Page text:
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Manufacturing a Controlled Substance (2024 Penalites & Statistics)

“Manufacturing a controlled substance” refers to the production, creation, or cultivation of illegal drugs or controlled substances. This can involve a range of activities, from growing marijuana to producing methamphetamine in a lab.
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What is a Controlled Substance?

According to the National Cancer Institute (NCI) research from 2019, a controlled substance is drug or other substance that is tightly controlled by the government because it may be abused or cause addiction [1].

The control applies to the way the substance is made, used, handled, stored, and distributed," NCI said. Controlled substances include opioids, stimulants, depressants, hallucinogens, and anabolic steroids. Controlled substances with known medical use, such as morphine, Valium, and Ritalin, are available only by prescription from a licensed medical professional. Other controlled substances, such as heroin and LSD, have no known medical use and are illegal in the United States.

What is the Controlled Substances Act?

According to the United States Drug Enforcement Administration (DEA) [2], the Controlled Substances Act (CSA) categorizes all substances previously regulated under federal law into five schedules based on their medical applications, potential for abuse, and safety or dependency risks. This classification system was created to consolidate existing federal drug laws, providing a framework for federal law enforcement regarding controlled substances. The CSA serves as a legal framework for the federal government's efforts to combat drug abuse.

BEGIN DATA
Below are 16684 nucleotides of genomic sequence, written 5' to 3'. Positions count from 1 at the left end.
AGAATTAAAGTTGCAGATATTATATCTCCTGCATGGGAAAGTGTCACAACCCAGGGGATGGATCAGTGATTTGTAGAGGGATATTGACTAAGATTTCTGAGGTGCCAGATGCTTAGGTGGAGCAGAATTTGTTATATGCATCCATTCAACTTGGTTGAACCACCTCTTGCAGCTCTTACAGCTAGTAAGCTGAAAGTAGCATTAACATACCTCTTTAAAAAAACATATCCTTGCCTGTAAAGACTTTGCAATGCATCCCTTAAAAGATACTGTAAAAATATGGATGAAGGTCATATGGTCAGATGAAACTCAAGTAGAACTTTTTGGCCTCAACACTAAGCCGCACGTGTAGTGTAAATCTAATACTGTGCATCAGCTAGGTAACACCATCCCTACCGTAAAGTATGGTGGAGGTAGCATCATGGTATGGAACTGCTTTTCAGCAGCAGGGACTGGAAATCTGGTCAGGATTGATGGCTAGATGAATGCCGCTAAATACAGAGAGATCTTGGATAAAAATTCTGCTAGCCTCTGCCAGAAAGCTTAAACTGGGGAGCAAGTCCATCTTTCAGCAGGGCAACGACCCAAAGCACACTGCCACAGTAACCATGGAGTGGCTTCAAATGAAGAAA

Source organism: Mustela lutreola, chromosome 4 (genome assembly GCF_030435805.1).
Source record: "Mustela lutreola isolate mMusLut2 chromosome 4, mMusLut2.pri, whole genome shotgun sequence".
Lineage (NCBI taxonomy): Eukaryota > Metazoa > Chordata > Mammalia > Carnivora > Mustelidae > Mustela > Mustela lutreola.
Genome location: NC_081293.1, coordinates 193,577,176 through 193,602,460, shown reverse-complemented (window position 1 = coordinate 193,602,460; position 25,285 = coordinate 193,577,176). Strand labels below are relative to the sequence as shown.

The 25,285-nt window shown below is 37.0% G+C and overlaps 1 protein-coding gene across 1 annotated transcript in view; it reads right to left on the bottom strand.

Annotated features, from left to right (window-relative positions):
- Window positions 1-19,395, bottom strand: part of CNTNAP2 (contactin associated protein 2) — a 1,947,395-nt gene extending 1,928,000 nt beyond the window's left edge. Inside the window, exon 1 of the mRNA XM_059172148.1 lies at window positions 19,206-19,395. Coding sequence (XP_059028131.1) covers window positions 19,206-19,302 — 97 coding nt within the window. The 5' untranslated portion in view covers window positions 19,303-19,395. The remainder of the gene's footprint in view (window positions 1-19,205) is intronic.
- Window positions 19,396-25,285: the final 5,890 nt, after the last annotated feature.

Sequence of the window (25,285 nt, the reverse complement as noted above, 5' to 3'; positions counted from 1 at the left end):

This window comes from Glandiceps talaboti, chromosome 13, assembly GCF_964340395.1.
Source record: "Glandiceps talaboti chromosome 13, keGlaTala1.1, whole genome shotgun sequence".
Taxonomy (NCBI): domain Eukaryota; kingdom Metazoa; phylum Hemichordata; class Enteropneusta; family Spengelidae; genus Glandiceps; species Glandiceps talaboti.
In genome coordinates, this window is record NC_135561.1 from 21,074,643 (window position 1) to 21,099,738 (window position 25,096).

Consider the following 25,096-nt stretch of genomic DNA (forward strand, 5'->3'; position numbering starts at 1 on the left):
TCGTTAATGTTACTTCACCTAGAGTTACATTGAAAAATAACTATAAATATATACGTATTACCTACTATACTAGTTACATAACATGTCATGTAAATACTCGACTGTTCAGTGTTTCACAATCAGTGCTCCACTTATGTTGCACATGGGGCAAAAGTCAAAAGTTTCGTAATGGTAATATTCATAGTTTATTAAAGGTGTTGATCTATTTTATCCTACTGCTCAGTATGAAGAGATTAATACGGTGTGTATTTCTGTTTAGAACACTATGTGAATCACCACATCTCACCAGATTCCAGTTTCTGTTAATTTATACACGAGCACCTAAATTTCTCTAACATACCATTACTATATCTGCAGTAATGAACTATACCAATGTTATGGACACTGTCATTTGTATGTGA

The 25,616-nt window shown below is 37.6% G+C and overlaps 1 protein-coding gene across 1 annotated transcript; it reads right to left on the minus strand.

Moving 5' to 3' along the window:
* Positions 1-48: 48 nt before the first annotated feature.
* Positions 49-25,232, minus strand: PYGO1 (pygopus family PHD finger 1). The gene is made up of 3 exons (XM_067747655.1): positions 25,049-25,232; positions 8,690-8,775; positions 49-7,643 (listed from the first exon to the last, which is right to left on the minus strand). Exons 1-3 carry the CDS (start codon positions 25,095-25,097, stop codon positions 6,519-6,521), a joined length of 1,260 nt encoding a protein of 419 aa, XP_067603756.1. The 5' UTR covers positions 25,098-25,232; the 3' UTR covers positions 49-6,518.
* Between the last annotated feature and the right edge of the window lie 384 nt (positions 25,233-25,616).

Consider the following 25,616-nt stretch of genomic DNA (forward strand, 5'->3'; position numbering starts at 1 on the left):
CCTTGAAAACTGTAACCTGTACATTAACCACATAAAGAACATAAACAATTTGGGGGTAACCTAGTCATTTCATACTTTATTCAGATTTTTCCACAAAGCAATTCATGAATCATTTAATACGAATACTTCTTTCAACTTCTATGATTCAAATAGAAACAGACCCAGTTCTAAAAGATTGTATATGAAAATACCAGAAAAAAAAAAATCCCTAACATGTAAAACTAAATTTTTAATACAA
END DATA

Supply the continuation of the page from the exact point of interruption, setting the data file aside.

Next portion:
When determining the appropriate schedule for a drug or substance, or whether it should be decontrolled or rescheduled, certain factors must be considered, including:

  • The substance's potential for abuse, both actual and relative.
  • Scientific evidence of its pharmacological effects, if known.
  • The current state of scientific knowledge regarding the substance.
  • Its history and patterns of abuse.
  • The extent, duration, and significance of its abuse.
  • Any risks to public health associated with its use.
  • Its potential for psychological or physiological dependence.
  • Whether the substance is an immediate precursor of a controlled substance already regulated under the CSA.

What are the Penalties for Manufacturing a Controlled Substance?

According to Justia, the penalties for drug manufacturing are severe, often resulting in felony charges and substantial prison sentences, typically ranging from one to ten years [3]. In addition to imprisonment, individuals convicted of drug manufacturing may face hefty fines, sometimes exceeding $25,000. Under federal law, the cultivation of marijuana plants carries sentences ranging from five years for 50 plants to over 25 years for 1,000 or more plants.

A common defense in drug manufacturing cases is that the defendant held a permit or license authorizing them to possess certain precursor chemicals. This defense is often used by factories and businesses that use industrial chemicals common in drug production, as they may possess permits allowing them to purchase and use these chemicals legally.

Also Read: Steps to Obtaining a Colorado Marijuana Cultivation License

Federal Drug Law Violator Statistics

2018 analysis of 1979 integrated database data from 10 pretrial service districts from the Bureau of Justice Statistics [4] found that 64% of Federal drug law offenders were involved with some level of selling, distributing, or dispensing controlled substances.

An additional 14% of drug offenders were linked to manufacturing, 11% to possession, 6% to importation, and 5% to other violations, including prescription violations. Regarding specific substances, 13% of offenses involved marijuana, 42% narcotics, and 45% other controlled substances.

Compared to offenders in other crime categories, drug law offenders tend to be younger than fraud offenders and older than robbery offenders, the researchers said. They tend to fall between those two groups in terms of education, marital status, income, and prior record.

Once apprehended, the majority of drug offenders were prosecuted, with a conviction rate of 76% and an incarceration rate of 55%. However, most were convicted on lesser charges, received sentences well below the maximum, and served an average of slightly over 3 years in prison.

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